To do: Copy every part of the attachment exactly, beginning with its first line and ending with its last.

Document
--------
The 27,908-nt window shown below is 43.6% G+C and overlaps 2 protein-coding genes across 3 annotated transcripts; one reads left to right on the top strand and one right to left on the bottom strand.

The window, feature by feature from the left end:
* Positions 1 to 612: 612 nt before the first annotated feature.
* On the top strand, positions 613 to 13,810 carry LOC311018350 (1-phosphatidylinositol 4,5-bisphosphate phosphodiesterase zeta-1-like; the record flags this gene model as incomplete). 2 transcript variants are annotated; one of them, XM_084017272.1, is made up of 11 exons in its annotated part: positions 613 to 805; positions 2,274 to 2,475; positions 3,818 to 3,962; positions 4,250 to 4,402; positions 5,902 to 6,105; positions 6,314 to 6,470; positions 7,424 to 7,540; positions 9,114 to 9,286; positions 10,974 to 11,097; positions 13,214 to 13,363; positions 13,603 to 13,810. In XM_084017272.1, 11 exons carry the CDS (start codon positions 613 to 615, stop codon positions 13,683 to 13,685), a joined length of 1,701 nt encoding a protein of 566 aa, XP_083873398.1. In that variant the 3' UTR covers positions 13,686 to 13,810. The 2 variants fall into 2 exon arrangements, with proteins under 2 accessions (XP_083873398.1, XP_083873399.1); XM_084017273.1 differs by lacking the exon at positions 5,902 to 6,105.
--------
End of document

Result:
The 27,908-nt window shown below is 43.6% G+C and overlaps 2 protein-coding genes across 3 annotated transcripts; one reads left to right on the top strand and one right to left on the bottom strand.

The window, feature by feature from the left end:
* Positions 1 to 612: 612 nt before the first annotated feature.
* On the top strand, positions 613 to 13,810 carry LOC311018350 (1-phosphatidylinositol 4,5-bisphosphate phosphodiesterase zeta-1-like; the record flags this gene model as incomplete). 2 transcript variants are annotated; one of them, XM_084017272.1, is made up of 11 exons in its annotated part: positions 613 to 805; positions 2,274 to 2,475; positions 3,818 to 3,962; positions 4,250 to 4,402; positions 5,902 to 6,105; positions 6,314 to 6,470; positions 7,424 to 7,540; positions 9,114 to 9,286; positions 10,974 to 11,097; positions 13,214 to 13,363; positions 13,603 to 13,810. In XM_084017272.1, 11 exons carry the CDS (start codon positions 613 to 615, stop codon positions 13,683 to 13,685), a joined length of 1,701 nt encoding a protein of 566 aa, XP_083873398.1. In that variant the 3' UTR covers positions 13,686 to 13,810. The 2 variants fall into 2 exon arrangements, with proteins under 2 accessions (XP_083873398.1, XP_083873399.1); XM_084017273.1 differs by lacking the exon at positions 5,902 to 6,105.